By WENDY LANG
There comes a time in a girl’s life when she must move back home with her parents. It’s all part of growing down, moving backward and becoming a non-confident, dependent woman.
But it also comes with copious amounts of food and widescreen TVs. So I recommend it to everybody.
I am in my late twenties and I recently chose to move back in (temporarily) with my retired parents, for reasons too dull to mention. But it’s been a fascinating psychological experiment, and as a bonus byproduct I’ve now caught up on those missed episodes of Heartbeat!
Before I go on, I must emphasise how appreciative I am that my parents agreed to let me come home. Especially as they haven’t voiced distaste at my bags-of-disorganisation which have been lining the hallway for months. (Although I do suspect those plastic storage boxes which mysteriously appeared may be a form of non-verbal communication).
When I told my friends I was moving back, their reactions fell into two groups. The first featured comments like “That’ll be lovely to have home-cooked meals!” and “It’s such a great way to save money!”.
The second included looks of worry and objection.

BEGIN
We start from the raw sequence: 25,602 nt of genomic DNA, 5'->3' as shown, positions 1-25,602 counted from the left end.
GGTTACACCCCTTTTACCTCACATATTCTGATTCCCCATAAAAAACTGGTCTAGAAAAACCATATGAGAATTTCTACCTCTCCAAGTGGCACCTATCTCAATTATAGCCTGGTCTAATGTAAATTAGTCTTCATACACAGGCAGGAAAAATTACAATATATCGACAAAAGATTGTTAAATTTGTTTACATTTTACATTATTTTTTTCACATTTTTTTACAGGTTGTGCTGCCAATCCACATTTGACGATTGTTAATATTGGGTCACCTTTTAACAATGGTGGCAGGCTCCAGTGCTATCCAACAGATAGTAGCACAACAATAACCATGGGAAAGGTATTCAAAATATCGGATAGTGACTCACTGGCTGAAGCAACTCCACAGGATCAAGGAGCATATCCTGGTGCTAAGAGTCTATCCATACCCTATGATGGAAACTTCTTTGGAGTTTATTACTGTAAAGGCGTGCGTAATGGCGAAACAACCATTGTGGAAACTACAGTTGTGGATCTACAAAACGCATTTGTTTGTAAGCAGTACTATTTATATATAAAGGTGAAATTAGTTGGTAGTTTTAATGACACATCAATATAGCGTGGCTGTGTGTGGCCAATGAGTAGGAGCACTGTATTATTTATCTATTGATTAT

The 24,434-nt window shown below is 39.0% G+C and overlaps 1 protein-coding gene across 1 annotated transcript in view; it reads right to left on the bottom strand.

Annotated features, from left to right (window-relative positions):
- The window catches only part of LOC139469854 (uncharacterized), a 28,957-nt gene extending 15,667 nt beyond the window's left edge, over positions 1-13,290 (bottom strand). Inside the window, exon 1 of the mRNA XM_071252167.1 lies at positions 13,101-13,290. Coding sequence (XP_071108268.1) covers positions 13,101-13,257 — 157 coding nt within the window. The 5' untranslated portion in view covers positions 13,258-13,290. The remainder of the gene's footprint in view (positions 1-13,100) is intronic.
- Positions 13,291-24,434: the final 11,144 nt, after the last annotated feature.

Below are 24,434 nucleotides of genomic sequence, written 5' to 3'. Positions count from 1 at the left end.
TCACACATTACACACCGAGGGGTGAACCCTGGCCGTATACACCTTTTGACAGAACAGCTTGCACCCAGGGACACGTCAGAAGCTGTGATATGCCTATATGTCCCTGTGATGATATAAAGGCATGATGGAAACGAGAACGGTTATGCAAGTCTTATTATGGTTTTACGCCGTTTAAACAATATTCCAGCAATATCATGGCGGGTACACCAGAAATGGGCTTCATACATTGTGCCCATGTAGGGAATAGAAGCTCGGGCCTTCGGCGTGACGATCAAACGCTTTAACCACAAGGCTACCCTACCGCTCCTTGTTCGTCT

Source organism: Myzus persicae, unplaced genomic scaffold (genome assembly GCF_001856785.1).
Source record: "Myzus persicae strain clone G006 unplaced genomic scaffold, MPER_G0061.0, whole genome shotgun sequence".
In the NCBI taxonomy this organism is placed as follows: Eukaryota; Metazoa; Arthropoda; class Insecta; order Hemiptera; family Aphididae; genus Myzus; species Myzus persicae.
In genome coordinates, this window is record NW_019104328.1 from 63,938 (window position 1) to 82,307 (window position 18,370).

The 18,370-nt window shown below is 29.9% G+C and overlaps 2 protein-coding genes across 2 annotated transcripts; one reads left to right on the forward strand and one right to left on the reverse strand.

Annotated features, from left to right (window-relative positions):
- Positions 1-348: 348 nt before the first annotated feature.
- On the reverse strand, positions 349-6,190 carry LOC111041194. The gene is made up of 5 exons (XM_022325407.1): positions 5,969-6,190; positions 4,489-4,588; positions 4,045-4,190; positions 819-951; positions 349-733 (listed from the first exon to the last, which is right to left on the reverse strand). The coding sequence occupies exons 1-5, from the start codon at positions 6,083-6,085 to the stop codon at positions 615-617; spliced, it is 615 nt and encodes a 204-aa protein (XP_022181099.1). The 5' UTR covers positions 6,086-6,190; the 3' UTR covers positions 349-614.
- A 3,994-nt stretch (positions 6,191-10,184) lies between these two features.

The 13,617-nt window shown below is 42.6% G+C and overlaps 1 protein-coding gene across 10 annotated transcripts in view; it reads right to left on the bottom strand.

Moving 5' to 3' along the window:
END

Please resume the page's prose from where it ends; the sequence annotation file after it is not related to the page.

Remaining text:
“Don’t do it!” said one cautionary party, who may or may not have been my sibling.
Another friend gave me a stern talking-to. “DO NOT move back just because it’s easy. ONLY move back if you’re saving money to head overseas or buy a house. And give yourself a STRICT deadline.”
Her response echoed the urgency of a NASA director coordinating a moon landing: “Listen here, Commander. You’ve got one tank of oxygen left, so get your chunk o’ moon rock then get the Hell out, you understand me? And for God’s sake, DO NOT dawdle and attempt low-gravity Gangnam Style. You wanna die?!”
I reassured my concerned friend, “I’m not moving back just because it’s easy. It definitely won’t be easy”. It was a semi-lie. Of course it’s easy! Moving back home means you don’t have to deal with grown-up things. You can withdraw into your comfort zone. You can pretend to be sixteen again. It’s fantastic!
Except, she’s right to be concerned. You’re not sixteen, you’re an adult and you’ve gotten used to living as an independent adult for years. And you don’t realise how much you’ve changed until you show up to discover your parents are still telling the same jokes.